SCOUNDRELS' BRIGADE by Carter A. Vaughan

SCOUNDRELS' BRIGADE

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KIRKUS REVIEW

During the War of Independence, in an attempt to wreck her rebelling colony, Merry England turned out bushels of false Continental dollars. In Scoundrels' Brigade the secret struggle which then ensued between the Redcoat underground and America's first counterspies is given the grand old operatic treatment with a slap-dashing hero, pace-setting villains and a flashy heroine. Like most costume melodramas, this is short on credibility but awfully long when it comes to frilly romance, colorful adventure and intricate plotting. Huge Spencer, an English Captain, due to a trumped-up charge of counterfeiting, gets shipped to the New World as an indentured slave. Later, after reading the Declaration of Independence, he flees North, meets General Washington, learns of Britain's false currency plan and is commissioned to undo it via a thief-to-catch-thief stratagem. Thus into his ken returns the red-haired wench who had been the cause of all his original troubles. Using the lass and her canny dad, a pair of expert crooks, masterful Hugh breaks up His Majesty's minting plant ensconced aboard an East River frigate, leads his wayward friends to the paths of virtue and happily loses his heart to the prettiest of them. A gamy bit of history resurrected in an easy-to-read, hard-to-remember entertainment.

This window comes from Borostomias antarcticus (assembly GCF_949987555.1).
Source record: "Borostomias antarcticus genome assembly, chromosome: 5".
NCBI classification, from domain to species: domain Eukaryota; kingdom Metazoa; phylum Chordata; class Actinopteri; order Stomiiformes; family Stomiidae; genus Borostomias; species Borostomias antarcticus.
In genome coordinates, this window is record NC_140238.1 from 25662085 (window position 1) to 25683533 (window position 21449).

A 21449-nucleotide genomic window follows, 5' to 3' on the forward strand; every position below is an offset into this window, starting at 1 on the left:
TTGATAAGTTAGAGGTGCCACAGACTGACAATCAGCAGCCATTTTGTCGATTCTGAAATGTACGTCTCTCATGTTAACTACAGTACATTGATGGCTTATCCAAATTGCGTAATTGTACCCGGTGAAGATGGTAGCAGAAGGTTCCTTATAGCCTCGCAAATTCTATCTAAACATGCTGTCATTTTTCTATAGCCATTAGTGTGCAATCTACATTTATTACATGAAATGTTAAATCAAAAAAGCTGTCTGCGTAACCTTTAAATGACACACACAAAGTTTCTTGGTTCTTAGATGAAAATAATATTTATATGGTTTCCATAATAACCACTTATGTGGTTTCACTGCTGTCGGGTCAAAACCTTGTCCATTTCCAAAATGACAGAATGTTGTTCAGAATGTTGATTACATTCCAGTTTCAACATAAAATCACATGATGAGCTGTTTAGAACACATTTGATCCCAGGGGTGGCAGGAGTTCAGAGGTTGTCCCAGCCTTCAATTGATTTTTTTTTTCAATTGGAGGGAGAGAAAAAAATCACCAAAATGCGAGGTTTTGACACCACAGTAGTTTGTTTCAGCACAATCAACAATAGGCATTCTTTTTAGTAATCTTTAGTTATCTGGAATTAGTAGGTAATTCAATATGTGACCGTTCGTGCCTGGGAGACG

Pub Date: Jan. 12th, 1961
Publisher: Doubleday